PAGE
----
A recent collection of funny, fascinating, nonsensical or just notable newsworthy quotations
From the Spring 2008 issue of The News Media & The Law, page 40.
“I was being charged with the crime of ‘committing journalism.’”
— New York Times correspondent Barry Bearak, who was jailed in Zimbabwe where he was reporting on the country’s elections.
“When the courts and the prosecutors go after a reporter’s livelihood long after she has left the story, it shows a level of contempt for journalists’ principles, but more importantly for the public’s right to know.”
— Paul K. McMasters, a leading First Amendment expert and former ombudsman at the Freedom Forum, referring to former USA Today reporter Toni Locy.
“I think the case is more than Bilal Hussein. He was part of a much larger issue, which is who is going to control the flow of information from the battlefield.”
— Attorney Paul Gardephe speaking about the Associated Press photographer who was held for more than two years by the U.S. military.
“Simply put, defendant may not evade judicial scrutiny by failing to publish its labyrinthine process for reviewing FOIA requests.”
— U.S. District Judge Robert Brack in a case brought by an activist group against the National Nuclear Security Administration.
“It’s not just the New York Times and Washington Posts of the world that are facing subpoenas.”
— University of Arizona law professor RonNell Andersen Jones, author of a new study, which found a sharp increase in the number of subpoenas seeking confidential information from news outlets and journalists.
“This is the selective control of information that led us into the war in Iraq. And then we don’t get all of the information at the briefings that are even in the newspaper reports, which sometimes are a lot more accurate and more comprehensive.”
— Rep. Gary L. Ackerman (D-N.Y.)
“If you’re going to start taking pictures of me, you’re liable to get shot.”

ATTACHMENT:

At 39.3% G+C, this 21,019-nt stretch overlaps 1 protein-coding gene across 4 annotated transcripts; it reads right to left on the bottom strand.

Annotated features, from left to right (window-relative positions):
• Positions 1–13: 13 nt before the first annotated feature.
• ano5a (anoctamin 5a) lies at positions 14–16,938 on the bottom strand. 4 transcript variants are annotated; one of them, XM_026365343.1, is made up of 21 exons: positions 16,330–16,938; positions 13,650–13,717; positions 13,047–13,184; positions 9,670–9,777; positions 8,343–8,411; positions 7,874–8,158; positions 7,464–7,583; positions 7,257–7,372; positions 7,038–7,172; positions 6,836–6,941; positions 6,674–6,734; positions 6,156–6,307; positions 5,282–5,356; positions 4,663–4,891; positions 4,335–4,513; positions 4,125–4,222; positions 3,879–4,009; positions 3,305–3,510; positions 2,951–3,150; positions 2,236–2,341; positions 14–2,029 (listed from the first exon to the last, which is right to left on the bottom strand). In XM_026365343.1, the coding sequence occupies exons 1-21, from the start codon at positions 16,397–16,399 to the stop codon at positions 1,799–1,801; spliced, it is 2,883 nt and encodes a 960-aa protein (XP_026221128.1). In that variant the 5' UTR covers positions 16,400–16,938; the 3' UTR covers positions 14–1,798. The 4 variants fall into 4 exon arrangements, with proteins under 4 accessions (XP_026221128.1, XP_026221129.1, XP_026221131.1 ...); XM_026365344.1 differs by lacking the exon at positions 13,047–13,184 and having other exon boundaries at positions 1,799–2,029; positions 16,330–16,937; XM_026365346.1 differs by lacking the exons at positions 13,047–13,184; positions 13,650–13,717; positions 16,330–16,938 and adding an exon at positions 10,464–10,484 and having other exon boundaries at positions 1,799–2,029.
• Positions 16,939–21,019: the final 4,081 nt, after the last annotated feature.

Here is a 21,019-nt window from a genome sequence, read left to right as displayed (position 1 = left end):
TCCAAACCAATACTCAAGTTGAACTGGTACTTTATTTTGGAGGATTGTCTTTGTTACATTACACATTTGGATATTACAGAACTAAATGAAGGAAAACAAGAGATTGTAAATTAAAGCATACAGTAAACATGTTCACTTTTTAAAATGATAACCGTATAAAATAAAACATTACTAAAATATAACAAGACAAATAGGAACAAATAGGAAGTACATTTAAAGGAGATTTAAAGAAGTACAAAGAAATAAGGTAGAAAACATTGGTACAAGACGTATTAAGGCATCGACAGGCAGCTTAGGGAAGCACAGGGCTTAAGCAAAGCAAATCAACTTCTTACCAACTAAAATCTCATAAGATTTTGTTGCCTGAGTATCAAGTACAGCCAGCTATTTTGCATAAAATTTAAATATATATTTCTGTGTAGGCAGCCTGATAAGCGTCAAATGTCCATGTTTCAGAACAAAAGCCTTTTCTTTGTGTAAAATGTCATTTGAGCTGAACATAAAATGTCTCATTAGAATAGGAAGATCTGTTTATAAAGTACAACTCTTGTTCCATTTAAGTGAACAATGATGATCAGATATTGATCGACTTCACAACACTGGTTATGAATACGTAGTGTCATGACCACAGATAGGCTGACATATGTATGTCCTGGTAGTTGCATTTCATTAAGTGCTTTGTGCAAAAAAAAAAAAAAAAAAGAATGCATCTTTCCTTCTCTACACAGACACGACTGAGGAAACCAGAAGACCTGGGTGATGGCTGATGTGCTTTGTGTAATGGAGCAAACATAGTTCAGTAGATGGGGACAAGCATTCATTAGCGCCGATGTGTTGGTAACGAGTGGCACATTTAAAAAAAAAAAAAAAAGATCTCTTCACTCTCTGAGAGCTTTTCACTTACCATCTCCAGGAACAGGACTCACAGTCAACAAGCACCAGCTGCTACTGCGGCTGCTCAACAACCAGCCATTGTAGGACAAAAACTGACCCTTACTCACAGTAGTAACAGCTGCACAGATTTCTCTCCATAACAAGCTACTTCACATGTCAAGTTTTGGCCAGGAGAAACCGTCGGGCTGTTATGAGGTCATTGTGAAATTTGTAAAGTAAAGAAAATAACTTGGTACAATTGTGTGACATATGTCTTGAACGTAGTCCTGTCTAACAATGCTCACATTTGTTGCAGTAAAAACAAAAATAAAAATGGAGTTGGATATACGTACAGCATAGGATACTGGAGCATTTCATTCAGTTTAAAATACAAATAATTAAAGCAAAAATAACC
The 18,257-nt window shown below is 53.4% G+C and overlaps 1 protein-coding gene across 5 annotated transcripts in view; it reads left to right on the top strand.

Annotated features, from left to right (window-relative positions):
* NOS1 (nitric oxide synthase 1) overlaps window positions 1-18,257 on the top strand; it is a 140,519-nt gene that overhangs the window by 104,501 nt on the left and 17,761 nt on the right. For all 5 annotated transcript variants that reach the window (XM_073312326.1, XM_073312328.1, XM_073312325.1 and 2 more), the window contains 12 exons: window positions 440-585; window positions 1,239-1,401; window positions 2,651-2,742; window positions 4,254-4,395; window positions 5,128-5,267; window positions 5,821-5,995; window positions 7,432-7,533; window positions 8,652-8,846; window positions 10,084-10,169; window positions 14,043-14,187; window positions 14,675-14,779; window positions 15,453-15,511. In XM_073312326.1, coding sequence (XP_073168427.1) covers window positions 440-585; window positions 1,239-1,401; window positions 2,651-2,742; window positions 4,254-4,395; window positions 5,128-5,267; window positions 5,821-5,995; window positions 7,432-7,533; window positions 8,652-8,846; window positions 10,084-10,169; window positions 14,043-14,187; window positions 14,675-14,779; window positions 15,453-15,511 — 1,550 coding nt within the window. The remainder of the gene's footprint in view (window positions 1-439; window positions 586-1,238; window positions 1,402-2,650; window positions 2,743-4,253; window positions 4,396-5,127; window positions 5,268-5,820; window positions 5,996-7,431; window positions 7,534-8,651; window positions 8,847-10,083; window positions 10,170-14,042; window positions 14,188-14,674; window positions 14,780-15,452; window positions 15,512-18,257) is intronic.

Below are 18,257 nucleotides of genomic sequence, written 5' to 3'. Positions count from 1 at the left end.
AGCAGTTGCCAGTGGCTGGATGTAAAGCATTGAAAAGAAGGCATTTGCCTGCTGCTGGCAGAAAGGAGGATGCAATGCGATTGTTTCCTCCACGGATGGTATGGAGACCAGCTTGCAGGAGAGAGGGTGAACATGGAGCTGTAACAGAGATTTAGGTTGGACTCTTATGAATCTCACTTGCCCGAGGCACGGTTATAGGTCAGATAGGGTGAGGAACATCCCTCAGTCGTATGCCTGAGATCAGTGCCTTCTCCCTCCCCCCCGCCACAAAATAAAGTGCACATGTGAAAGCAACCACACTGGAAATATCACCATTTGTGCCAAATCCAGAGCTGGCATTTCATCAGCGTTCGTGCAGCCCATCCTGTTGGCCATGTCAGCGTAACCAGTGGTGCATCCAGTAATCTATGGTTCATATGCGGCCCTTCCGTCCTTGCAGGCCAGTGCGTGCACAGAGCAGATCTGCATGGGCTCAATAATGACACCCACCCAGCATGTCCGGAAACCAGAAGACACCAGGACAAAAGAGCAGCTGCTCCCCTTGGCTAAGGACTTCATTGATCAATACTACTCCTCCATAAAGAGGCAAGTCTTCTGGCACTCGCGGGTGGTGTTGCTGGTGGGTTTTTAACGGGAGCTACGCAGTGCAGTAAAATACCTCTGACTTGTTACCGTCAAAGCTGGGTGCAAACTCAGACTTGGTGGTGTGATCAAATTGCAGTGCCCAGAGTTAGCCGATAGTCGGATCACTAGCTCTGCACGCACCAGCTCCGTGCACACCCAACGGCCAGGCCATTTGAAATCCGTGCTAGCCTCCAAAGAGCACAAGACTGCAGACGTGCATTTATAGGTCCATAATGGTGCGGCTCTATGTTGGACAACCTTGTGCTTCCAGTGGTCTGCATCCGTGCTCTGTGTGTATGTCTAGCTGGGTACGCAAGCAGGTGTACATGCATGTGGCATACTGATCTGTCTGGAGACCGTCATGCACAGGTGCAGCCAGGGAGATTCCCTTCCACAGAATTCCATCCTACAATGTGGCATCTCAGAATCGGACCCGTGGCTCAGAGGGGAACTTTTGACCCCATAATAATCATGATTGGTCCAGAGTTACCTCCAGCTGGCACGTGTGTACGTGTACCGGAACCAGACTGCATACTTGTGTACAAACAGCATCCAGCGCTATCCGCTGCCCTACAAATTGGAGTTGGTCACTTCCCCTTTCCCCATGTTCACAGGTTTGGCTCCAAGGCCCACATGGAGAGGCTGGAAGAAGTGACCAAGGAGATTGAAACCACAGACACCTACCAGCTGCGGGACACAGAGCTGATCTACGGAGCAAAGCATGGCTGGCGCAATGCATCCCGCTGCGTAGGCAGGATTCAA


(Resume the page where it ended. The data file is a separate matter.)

— Chairman of one of the country’s biggest coal mining companies, Don Blankenship of Massey Energy, told an ABC News reporter before grabbing the reporter’s camera.
“You can’t threaten the readers of an American newspaper.”
— Michael Lacey, executive editor of Village Voice Media, which owns the Phoenix New Times.
“I know that the press that disclosed security secrets that should have remained so also revealed the disgrace of Abu Ghraib, a disgrace that made it much harder to protect the American people from harm. Thus, despite concerns I have about the legislation, I have narrowly decided to support it.”
— Arizona Sen. John McCain, explaining his decision to support federal shield law legislation.
“If you guys want to see my e-mails, come on by. … Anyone who writes an e-mail should figure it’s going to be published on the front of The New York Times, and if they don’t want it published there, then don’t write the e-mail.”
— Bill Graham, an attorney and Republican candidate for governor of North Carolina.
“Privacy trumped open government.”
— Bill Rogers, executive director of the South Carolina Press Association, commenting on the passage of a new law that exempts names of concealed weapons permit holders from the state’s Freedom of Information Act.
“Yeah, I took the photos but I didn’t make it worldwide.”
— Lynndie England, the public face of the Abu Ghraib prison scandal, told a German news magazine about why she blamed the media for the controversy.